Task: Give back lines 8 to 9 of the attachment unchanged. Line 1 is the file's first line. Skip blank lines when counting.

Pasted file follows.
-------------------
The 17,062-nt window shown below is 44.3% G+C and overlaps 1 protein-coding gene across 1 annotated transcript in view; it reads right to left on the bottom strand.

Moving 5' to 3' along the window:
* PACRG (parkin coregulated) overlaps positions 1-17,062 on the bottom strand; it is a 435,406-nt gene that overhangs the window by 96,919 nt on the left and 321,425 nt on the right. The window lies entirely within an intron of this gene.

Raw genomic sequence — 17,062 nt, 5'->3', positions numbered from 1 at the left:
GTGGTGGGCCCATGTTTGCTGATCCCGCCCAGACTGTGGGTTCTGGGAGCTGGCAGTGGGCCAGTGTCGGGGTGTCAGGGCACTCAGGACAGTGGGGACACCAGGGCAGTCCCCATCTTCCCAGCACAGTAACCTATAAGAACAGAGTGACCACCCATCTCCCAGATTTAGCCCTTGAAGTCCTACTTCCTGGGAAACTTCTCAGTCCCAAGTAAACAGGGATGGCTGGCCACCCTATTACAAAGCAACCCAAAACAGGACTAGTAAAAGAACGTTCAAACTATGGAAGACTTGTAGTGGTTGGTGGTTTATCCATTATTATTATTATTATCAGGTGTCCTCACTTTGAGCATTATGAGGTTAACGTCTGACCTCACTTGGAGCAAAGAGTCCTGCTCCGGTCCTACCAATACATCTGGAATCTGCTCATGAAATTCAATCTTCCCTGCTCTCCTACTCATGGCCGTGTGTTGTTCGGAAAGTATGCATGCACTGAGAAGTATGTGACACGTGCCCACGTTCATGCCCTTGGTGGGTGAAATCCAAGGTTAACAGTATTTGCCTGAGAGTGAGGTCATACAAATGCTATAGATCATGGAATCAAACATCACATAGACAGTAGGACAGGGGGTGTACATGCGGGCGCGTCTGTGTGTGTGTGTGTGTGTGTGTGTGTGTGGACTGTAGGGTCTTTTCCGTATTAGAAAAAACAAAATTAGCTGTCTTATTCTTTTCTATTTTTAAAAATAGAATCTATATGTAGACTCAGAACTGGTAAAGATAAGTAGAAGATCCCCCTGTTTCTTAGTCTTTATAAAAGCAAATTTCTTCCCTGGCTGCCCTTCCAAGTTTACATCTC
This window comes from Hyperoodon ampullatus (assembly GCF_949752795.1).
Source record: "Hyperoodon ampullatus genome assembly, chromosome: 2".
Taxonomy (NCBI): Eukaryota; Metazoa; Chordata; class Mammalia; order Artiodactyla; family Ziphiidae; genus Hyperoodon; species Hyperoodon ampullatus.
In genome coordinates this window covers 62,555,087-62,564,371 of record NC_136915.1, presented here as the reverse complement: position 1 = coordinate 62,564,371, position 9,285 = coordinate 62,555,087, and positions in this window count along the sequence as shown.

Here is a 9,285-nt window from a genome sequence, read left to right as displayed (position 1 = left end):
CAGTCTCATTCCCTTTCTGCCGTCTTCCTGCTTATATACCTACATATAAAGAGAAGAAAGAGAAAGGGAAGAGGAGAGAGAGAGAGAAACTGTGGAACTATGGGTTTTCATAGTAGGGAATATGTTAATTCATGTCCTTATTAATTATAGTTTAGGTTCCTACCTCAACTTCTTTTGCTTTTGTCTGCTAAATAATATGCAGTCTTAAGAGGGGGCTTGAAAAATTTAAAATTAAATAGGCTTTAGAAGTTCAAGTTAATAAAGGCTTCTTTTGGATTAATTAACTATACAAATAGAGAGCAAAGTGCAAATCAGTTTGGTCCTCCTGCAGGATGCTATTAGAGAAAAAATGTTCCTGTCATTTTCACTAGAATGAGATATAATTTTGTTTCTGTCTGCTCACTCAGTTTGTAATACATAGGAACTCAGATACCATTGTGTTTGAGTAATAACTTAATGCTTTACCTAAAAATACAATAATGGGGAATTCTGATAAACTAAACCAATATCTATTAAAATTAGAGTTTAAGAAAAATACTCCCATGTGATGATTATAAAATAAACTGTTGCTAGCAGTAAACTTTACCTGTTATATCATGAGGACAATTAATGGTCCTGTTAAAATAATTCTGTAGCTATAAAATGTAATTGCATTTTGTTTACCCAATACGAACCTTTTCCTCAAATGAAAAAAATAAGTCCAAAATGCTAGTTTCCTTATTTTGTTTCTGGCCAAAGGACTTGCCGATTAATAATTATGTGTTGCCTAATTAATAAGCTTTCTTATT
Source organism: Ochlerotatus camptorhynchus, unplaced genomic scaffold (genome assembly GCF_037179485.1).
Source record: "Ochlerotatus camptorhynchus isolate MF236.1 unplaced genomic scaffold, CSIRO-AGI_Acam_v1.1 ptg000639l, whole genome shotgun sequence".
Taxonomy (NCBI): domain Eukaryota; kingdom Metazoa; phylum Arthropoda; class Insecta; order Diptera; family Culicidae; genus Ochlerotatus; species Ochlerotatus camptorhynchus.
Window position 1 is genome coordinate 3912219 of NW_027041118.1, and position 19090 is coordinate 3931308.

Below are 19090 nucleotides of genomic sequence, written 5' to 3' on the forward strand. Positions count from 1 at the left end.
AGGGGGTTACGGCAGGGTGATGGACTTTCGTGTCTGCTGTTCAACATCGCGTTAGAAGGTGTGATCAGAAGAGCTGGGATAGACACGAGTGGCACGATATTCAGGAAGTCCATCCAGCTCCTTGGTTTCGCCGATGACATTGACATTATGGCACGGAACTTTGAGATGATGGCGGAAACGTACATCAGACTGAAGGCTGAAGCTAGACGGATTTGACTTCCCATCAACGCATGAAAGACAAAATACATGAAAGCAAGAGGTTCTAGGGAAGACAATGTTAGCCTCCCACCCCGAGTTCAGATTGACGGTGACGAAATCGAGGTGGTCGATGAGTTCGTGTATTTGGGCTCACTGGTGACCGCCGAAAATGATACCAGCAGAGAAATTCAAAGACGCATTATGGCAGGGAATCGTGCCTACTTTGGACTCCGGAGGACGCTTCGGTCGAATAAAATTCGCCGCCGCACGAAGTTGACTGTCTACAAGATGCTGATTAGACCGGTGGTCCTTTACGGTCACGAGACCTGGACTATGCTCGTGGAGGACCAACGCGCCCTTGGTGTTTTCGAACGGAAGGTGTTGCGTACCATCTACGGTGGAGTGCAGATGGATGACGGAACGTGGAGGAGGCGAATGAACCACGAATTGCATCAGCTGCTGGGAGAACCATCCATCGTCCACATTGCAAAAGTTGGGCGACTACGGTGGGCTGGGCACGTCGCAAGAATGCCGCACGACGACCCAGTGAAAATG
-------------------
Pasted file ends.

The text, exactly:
Taxonomy (NCBI): Eukaryota; Metazoa; Chordata; class Mammalia; order Artiodactyla; family Ziphiidae; genus Hyperoodon; species Hyperoodon ampullatus.
In genome coordinates this window covers 62,555,087-62,564,371 of record NC_136915.1, presented here as the reverse complement: position 1 = coordinate 62,564,371, position 9,285 = coordinate 62,555,087, and positions in this window count along the sequence as shown.